WASHINGTON - Businesses placed fewer orders for most long-lasting manufactured goods in June, suggesting many are losing confidence in the slumping U.S. economy.
The housing recovery also lost some momentum last month as fewer Americans signed contracts to buy homes. A third report Thursday showed applications for unemployment benefits plunged last week - normally a good sign. But economists quickly dismissed the decline, saying fewer temporary auto layoffs distorted the figure.
The latest data added to worries that growth in the April-June quarter could be sharply lower than at the start of the year. The government will issue its first of three estimates for second-quarter growth on Friday.
In this June 19 photo, washing machines sit on display on a showroom floor at a Lowe's store in Atlanta. Companies cut back on orders for long-lasting U.S. factory goods last month, outside volatile aircraft and other transportation equipment. The decline suggests businesses are losing confidence in the economy. Orders for durable goods rose a seasonally adjusted 1.6 percent in June from May, the Commerce Department said Thursday.
"It looks like the corporate sector is starting to lose confidence in the economy," said Ethan Harris, co-director of global economics at Bank of America Merrill Lynch, said.
The most alarming sign Thursday was a report from the Commerce Department on business orders for durable goods, items expected to last at least three years.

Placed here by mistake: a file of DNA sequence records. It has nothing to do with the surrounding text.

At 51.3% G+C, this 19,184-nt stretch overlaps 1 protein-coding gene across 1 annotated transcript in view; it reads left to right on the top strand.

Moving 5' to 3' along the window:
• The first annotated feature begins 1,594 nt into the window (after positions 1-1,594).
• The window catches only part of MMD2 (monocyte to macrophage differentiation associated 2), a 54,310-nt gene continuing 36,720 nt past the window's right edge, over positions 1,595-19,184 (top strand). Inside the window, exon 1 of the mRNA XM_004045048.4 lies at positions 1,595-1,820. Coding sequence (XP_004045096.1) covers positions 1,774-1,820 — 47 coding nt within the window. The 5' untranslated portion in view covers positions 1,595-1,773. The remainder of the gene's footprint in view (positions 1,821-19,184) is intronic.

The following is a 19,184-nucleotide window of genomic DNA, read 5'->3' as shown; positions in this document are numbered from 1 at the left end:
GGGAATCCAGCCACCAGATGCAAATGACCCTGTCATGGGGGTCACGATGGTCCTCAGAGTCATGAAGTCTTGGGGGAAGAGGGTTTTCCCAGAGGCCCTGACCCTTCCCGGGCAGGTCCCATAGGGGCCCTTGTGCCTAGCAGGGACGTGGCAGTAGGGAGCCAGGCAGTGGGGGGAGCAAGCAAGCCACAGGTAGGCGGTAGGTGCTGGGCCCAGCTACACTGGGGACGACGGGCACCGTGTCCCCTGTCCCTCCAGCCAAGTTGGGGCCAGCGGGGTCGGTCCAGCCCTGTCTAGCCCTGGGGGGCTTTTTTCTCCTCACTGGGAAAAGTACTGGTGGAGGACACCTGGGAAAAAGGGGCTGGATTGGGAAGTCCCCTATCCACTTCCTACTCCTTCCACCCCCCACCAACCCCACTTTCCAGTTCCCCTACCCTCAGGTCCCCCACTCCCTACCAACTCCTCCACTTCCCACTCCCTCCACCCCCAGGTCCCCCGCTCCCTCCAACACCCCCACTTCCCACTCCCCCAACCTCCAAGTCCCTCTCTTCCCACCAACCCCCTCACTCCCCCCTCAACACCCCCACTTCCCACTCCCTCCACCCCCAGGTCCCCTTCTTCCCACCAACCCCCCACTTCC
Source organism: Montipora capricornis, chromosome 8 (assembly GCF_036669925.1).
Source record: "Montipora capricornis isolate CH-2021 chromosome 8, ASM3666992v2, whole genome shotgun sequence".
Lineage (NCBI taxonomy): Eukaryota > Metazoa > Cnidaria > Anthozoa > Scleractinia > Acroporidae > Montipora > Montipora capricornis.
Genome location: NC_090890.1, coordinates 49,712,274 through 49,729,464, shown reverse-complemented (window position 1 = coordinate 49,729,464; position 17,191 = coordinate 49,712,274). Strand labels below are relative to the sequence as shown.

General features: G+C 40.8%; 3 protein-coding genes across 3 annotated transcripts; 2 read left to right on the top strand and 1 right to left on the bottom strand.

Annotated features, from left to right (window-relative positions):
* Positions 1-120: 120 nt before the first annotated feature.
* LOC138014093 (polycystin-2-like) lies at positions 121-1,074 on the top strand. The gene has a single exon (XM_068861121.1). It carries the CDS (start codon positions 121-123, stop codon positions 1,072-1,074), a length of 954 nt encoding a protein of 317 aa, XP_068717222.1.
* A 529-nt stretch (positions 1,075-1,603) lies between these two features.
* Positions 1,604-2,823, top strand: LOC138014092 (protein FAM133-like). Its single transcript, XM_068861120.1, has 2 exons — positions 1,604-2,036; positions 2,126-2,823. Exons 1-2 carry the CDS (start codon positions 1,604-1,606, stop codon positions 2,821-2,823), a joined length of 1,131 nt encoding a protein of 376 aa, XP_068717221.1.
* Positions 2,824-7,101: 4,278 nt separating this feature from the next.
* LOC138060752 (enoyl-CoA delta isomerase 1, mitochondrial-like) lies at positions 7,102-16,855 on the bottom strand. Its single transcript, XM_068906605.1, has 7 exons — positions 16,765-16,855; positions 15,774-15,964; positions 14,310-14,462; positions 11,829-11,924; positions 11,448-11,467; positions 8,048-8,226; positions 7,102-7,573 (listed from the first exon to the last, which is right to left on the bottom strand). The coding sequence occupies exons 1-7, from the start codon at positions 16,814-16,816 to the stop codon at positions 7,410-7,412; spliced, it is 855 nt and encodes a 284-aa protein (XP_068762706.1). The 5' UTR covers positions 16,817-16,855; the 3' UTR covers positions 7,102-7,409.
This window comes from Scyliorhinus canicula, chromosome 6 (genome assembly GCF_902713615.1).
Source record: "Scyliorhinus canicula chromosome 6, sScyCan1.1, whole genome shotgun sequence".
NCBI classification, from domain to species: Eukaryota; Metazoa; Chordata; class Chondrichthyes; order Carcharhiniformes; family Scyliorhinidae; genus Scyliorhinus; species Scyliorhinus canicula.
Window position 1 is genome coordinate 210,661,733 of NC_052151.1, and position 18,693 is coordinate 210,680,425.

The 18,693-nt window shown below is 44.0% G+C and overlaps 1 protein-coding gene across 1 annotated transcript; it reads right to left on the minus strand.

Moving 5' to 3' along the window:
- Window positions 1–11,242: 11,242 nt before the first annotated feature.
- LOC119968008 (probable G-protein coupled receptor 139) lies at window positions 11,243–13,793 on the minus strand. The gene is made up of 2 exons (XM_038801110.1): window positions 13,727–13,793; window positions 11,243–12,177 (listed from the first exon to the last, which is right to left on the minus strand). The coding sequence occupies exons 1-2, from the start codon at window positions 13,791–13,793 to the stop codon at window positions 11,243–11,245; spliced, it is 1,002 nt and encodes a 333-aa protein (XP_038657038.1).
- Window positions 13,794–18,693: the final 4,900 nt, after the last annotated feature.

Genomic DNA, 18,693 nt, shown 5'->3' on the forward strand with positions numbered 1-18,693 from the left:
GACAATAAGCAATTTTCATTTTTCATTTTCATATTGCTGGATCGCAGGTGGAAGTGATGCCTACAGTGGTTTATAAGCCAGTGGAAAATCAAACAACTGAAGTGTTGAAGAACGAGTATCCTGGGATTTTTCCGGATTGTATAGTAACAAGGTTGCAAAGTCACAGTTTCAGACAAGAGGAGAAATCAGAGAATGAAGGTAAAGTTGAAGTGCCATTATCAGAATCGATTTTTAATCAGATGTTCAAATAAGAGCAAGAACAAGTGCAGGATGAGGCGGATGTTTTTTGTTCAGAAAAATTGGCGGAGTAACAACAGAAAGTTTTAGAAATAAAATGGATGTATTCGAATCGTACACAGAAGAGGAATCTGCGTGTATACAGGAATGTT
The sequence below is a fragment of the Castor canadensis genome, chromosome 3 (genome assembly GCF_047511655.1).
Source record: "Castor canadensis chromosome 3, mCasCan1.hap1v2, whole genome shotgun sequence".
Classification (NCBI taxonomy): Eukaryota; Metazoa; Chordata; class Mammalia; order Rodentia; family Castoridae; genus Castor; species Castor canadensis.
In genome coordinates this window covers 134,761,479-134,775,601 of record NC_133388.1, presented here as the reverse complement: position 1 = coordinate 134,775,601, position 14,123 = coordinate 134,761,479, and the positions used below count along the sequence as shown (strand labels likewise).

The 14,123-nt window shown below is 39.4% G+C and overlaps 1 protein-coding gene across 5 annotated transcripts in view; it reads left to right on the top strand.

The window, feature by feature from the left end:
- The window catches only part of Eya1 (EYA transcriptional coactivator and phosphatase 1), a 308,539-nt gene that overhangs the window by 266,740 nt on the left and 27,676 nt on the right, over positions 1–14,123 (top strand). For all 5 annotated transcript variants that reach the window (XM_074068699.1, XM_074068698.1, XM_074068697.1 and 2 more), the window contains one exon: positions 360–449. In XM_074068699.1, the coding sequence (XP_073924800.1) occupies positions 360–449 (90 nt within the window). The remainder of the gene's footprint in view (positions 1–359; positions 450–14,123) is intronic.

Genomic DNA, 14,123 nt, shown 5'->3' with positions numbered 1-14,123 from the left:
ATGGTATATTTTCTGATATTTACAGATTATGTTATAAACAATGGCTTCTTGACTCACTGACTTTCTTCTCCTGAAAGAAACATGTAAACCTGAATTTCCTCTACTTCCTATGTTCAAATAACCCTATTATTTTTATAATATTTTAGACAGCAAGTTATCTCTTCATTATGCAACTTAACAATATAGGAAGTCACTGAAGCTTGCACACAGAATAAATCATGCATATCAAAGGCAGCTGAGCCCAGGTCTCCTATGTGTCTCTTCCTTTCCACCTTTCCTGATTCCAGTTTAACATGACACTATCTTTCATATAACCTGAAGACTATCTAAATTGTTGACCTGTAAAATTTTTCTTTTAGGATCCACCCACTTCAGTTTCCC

While overall orders rose 1.6 percent in June from May, the increase was driven mostly by a surge in volatile aircraft orders.
When excluding aircraft and other transportation equipment, orders fell 1.1 percent - the third decline in four months. And orders for so-called core capital goods, which indicate business investment plans, dropped 1.4 percent, also the third decline in four months.
Businesses placed fewer orders for industrial machinery, computers, and autos in June.
Manufacturing has helped drive growth since the recession ended three years ago. But it has slowed in recent months, along with the broader economy.
The report on durable goods "is just another number confirming how weak the second quarter was," Harris said.
Economists expect growth slowed in the April-June quarter to an annual rate of only 1.5 percent, according to a survey by FactSet. That's down from 1.9 percent in the first three months of the year.
But Harris says that may be too optimistic. He expects growth of only 1.1 percent. And he believes the economy will remain sluggish for the rest of the year.
Europe's financial crisis has lowered demand for U.S. exports. And the pending expiration of several U.S. tax cuts at the start of next year, along with scheduled spending cuts, may be weighing on growth.
Many U.S. companies may postpone large investment plans until the outlook for those two issues improves, he said.
"Why am I going to make a big capital spending decision, when I know that in a few months the economy could take a big hit?" Harris asked. Some economists forecast that the looming U.S. budget crisis could shave several points from next year's growth.